See video by Joe Leonardi: http://www.cascadeae.com/regional-art/sisters/2510-cloaked-in-wisdom-and-wildness-


Master Chainsaw Artist J.Chester "Skip" Armstrong created a sculpture from an uprooting Ponderosa Pine. Skip donated the work to his Hometown Sisters, Oregon.

This is a short doc. by Joe Leonardi of Armstrong's carving process and the community event that was spontaineously held around it.



Birds in the Garden at Sisters Art Works

Read more: Birds in the Garden at Sisters Art WorksBirds In the Garden, a fun and color filled visual experience in Sisters, brings together four artists working in watercolor, ceramic tile, mosaic and fused glass. It’s a celebration of our feathered friends and gardening on the High Desert.... and it’s colorful.

Every year Kathy Deggendorfer, owner of Sisters Art Works, invites her favorite artist friends to fill the Entry Gallery with wonderful artwork. This year she’s pulled her favorite “flock” together and she’s chirping with excitement.

Watercolor artist Deggendorfer has created a whole flock of new images featuring chickadees and bluebirds. She spent all winter working on new tile designs specifically for this show featuring birds from her Sisters area garden. Her original watercolor paintings will be available as well as the tiles derived from them.

“My paintings are full of detail...layers and layers of dots and squares,” says Deggendorfer. “It is very fun to do tile because they are simple and direct -- just the color blocking of the birds and foliage but with a real attention to what makes that bird unique. I really love the pieces done on terra cotta tile...they just resonate with me.”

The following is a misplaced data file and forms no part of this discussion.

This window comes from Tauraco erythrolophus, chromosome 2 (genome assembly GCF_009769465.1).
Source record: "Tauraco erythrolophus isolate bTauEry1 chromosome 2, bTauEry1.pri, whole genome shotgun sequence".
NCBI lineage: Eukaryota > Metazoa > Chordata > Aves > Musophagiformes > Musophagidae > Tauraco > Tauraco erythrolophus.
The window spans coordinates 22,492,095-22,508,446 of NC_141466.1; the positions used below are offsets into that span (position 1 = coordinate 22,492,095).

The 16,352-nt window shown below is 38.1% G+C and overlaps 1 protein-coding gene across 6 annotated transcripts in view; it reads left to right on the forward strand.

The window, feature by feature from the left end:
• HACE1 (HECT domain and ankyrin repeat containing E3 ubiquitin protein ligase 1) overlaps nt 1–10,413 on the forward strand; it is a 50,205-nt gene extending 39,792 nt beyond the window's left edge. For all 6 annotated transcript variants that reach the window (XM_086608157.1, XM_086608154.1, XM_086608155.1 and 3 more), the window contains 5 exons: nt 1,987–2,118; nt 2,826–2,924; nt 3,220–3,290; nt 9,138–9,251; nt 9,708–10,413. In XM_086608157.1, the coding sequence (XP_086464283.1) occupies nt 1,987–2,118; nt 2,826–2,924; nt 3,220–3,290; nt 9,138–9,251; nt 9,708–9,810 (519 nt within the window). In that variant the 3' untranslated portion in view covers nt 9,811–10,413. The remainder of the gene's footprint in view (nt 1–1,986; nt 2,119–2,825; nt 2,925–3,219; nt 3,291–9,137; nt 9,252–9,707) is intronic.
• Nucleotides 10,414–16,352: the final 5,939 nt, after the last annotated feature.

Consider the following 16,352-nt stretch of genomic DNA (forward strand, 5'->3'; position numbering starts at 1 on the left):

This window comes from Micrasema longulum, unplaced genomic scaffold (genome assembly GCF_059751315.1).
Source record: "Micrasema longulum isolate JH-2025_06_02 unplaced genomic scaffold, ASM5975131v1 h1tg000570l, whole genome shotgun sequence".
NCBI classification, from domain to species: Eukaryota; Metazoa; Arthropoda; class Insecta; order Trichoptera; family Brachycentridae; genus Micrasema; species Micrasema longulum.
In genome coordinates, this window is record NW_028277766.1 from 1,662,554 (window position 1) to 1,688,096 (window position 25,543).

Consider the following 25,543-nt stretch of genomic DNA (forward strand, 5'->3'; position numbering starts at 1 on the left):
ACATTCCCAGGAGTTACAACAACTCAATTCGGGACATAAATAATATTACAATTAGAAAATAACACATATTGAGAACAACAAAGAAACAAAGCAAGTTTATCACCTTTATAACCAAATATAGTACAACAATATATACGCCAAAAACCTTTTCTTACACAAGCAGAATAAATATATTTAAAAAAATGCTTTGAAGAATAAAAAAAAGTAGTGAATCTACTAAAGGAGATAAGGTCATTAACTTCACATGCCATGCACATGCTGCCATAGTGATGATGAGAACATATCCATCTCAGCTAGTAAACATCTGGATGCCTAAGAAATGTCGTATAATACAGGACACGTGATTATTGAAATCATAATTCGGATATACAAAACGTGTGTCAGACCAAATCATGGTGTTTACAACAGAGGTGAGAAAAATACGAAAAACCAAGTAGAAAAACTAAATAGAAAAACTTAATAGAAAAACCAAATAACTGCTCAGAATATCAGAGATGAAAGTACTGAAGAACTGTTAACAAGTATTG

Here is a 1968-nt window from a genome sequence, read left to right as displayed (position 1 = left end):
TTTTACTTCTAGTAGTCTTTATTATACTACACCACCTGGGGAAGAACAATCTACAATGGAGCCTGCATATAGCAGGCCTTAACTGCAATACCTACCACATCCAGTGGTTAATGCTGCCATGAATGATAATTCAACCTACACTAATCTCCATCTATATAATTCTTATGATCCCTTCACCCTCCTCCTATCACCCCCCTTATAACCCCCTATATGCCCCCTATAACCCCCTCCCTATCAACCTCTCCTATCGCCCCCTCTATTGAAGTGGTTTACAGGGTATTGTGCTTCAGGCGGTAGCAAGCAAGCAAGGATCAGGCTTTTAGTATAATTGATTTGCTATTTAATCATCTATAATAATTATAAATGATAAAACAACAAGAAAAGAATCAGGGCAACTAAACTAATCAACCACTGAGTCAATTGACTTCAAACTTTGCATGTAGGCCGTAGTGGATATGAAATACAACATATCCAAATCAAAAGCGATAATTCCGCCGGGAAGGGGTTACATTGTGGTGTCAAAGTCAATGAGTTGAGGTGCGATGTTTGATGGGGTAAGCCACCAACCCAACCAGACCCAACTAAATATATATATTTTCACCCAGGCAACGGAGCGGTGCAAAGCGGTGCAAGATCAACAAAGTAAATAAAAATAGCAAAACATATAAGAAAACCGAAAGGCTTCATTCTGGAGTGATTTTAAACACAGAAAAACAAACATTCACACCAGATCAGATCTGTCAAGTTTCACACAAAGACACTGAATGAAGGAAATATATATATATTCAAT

The show welcomes back Jenelle Kathan, a fused glass artist from the Portland area [moonbeamglassworks.com]. Deggendorfer found Jenelle’s work during an open studio project in Portland a few years ago and explains, “Others do fused glass, but nobody does it quite like Jenelle. She is a creative, innovative artist who really knows her medium. She is always searching for new methods and applications. An astute collector will get a new piece every year.”

Rochelle Rose Schueler of Bend has just burst on the scene with her colorful ceramic mosaics [wildroseartworks.com]. A real Renaissance woman, Rochelle can do it all...and does says Deggendorfer. “Her background in engineering gives her an advantage and enables her to execute beautiful and functional artwork that works on every level. The stepping stones and garden bench she has in the show were poured in her own custom-built concrete forms. Just back from intensive training in public art mosaic installation in San Francisco and New Orleans, Rochelle has created some truly wonderful bird-themed pieces for the show.”

Sisters area artist Susanne Redfield, owner of Kibak Tile, has created some unique, hand-painted tiles just for this show. Redfield is the creative force behind her successful tile company and is known for her simple stylized tile designs that grace the homes of the likes of Gwyneth Paltrow.

“We are thrilled to include some of her original work in this show,” concludes Deggendorfer.

Sisters Artwork s Entry Gallery, 204 West Adams Avenue. Through August 15, artist reception: 3:30-6:30pm July 9, M-F, 10am-5pm or by appointment, 541-420-9695

Cloaked in Wisdom & Wildness

Master Chainsaw Artist J.Chester "Skip" Armstrong created a sculpture from an uprooting Ponderosa Pine. Skip donated the work to his Hometown Sisters, Oregon.